For more information go to The True History of the Autoharp by Ivan Stiles (published in Autoharp Quarterly)

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chapterII: German Autoharps

At the same time, some autoharps were still being manufactured in Germany. Many of these instruments found their way to England throughout much of the 20th Century. These German autoharps are lightweight, relatively quiet in volume, and are fitted with between 3 and 12 chord bars. They are usually painted black or dark red, and often have a pretty 'rose' decoration on the sound board. Many have no maker's name, but are generally known as the Rosen type.

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chapterIII: Oscar Schmidt vs Chromaharps


Oscar Schmidt manufacture "A" model and "B" model Autoharps. Schmidt's "B" models came out in 1968 on the very month that the Chromaharp was introduced ( a Japanese-made version of Schmidt's "A" harp). The competition between Oscar Schmidt Autoharps and Chromaharps became fierce. While Chromaharps were priced below Oscar Schmidit Autoharps and claimed to "stay in tune up to 60% longer", the Oscar Schmidt Autoharp company pushed its "B" models into the market. Had Schmidt not introduced the "B" model to compete with the Chromaharps at this strategic time, the Oscar Schmidt company would likely have gone out of business.

More recently George Orthey, a luthier in Newport Pennsylvania, began production of his own 'Autoharps'. Oscar Schmidt who now claimed rights of the trademark took action on the term 'Autoharp' being used. The trademark for "Autoharp' only covered the text "Mark Drawing Code (5) WORDS, LETTERS, AND/OR NUMBERS IN STYLIZED FORM" and has now expired. Following litigation the eventual decision was that the term 'Autoharp' had fallen into common usage during a time Oscar Schmidt was not protecting it.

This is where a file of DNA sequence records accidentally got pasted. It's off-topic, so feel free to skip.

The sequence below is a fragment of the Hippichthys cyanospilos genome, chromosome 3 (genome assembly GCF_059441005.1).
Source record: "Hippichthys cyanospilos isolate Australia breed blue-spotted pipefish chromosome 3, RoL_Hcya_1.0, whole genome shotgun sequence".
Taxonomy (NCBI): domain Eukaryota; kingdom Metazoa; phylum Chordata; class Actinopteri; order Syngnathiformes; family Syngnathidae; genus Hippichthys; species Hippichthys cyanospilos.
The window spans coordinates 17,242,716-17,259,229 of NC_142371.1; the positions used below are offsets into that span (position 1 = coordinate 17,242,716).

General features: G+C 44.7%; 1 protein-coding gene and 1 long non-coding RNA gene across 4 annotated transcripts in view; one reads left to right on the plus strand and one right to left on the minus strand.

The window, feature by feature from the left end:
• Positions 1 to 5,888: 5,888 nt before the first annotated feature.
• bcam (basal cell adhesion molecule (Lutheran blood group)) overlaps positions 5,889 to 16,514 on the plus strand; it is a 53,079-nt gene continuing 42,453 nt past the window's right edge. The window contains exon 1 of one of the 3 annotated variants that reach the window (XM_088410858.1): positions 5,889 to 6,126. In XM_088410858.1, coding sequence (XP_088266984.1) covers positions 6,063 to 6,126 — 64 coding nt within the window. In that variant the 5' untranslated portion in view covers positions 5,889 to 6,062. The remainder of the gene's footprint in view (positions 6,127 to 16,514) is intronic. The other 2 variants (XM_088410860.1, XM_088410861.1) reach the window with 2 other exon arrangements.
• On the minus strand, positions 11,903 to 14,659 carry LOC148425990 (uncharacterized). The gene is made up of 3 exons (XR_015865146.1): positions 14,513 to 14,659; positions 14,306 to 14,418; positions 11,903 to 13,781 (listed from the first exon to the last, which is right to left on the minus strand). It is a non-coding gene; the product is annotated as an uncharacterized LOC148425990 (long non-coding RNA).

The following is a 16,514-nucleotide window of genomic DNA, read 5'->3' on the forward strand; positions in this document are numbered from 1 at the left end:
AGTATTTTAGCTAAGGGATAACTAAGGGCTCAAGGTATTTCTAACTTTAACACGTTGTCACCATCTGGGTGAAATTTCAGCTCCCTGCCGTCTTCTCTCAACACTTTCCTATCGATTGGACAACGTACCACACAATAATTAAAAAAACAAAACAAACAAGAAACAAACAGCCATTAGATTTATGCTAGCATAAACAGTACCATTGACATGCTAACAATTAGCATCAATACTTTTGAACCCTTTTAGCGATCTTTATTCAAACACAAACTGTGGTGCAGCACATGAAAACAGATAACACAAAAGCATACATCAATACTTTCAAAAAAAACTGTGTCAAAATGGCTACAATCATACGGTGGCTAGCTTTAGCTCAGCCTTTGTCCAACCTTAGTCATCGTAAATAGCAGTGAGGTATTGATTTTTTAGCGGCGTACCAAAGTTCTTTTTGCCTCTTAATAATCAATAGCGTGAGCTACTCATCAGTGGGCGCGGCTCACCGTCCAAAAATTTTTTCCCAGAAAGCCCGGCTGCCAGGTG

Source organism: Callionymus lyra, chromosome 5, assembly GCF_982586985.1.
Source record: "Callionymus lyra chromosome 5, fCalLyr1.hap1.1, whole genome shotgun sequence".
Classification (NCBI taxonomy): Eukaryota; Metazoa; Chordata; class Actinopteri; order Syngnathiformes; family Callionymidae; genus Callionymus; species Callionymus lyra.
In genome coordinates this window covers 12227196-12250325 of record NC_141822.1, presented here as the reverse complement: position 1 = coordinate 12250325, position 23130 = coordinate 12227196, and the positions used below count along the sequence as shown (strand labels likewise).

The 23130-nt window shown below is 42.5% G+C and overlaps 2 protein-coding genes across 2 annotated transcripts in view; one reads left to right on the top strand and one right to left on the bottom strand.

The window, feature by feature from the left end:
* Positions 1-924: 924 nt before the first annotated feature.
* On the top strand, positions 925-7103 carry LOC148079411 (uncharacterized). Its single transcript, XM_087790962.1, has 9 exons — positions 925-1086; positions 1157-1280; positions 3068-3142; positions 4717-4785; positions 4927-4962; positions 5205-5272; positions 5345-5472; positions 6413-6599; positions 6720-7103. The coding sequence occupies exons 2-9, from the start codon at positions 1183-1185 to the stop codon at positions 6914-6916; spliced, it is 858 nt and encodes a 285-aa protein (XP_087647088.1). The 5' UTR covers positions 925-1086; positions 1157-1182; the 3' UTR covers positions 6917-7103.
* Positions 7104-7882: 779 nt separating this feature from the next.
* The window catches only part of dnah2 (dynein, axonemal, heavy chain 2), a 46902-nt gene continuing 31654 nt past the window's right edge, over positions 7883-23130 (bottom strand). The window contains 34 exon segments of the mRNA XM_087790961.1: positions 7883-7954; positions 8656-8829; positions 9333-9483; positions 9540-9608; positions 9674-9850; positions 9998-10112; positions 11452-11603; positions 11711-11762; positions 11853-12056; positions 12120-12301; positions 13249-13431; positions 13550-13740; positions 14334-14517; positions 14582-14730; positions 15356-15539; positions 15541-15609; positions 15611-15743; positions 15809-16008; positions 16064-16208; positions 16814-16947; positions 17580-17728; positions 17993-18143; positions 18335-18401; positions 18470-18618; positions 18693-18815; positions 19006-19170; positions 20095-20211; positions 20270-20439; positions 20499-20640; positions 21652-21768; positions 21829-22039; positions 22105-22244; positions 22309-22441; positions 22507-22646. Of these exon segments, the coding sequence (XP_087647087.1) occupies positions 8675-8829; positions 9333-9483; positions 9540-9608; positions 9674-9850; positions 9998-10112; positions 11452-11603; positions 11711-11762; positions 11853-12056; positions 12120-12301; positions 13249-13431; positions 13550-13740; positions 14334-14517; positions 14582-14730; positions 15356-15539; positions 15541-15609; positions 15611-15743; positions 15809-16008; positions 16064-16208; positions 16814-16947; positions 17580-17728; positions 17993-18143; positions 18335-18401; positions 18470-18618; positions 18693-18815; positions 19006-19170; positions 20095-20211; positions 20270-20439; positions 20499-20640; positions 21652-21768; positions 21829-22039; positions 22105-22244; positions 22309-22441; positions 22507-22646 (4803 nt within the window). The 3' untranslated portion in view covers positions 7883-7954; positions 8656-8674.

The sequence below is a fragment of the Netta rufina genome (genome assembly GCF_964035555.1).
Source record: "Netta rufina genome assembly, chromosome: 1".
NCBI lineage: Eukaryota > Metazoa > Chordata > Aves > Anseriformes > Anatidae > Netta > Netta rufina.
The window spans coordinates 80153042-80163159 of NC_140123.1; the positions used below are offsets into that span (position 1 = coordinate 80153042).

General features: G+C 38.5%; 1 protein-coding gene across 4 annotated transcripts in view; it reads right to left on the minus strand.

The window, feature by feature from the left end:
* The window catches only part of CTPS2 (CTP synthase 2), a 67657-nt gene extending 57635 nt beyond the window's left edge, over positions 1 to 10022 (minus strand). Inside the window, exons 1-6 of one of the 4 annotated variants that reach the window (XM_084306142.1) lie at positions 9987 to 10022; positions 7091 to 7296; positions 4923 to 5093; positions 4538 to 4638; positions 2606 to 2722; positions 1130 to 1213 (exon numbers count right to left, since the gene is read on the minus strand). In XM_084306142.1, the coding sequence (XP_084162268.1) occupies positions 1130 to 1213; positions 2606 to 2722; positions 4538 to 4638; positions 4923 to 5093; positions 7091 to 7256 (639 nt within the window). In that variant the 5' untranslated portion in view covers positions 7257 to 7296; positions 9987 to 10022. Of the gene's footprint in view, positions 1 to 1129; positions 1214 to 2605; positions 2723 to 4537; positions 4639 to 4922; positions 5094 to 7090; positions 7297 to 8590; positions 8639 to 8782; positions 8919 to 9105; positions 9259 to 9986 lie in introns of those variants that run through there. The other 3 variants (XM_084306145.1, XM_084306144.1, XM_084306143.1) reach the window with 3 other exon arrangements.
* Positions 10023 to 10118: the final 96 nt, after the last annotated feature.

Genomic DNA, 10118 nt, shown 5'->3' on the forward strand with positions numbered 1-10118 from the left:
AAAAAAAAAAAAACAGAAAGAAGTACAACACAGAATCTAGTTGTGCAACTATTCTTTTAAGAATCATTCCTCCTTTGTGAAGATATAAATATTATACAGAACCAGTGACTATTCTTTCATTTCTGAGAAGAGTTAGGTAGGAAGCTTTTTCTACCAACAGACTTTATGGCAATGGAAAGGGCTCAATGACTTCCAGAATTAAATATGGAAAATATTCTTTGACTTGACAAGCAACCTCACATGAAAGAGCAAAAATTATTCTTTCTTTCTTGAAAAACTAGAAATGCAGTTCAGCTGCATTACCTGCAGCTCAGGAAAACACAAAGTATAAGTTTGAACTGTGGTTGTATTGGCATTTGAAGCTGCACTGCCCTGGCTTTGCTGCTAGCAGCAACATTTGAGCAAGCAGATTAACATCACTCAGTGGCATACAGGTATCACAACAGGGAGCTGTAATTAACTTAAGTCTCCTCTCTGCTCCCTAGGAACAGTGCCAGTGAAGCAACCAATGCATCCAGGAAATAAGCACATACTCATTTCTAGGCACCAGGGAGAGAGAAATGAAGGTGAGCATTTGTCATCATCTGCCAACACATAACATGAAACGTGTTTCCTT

'Autoharp' has come to be the generic name applied to all brands of instruments in the chorded-zither family. For more information on modern brands available visit both UKA pages on Factory Made and Handmade Luthier Autoharps.

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chapterIV: How An Autoharp Works


An autoharp has a number of wooden or metal chord bars stretching across the strings. Each chord bar rides on a spring at either end, and has a button so that you can press the whole bar down onto the strings. The underside of the bar is covered in hard felts, and when the bar is pressed down, the felt damps-out all the unwanted strings and prevents them from sounding. But notches are cut in the felt above certain selected strings, so that they are not damped and can ring-out when strummed, picked or plucked. Each chord bar is cut in a different pattern, so that it will select all the notes of just one musical chord when the bar is pressed down. For example, a 21-bar autoharp will let you choose any one of 21 chords with a single finger... to the envy of all guitarists!

This gives the autoharp a unique advantage for new players. To strum a chord, you only have to push down one button on a chord bar (damping out all the unwanted strings) and sweep a plectrum or a finger-pick across two-and-a-half octaves of strings. Only the notes of the selected chord will ring out.

As a result, the autoharp has the most, gentle beginning learning curve of any stringed instrument. It only takes a little practice to produce some real music!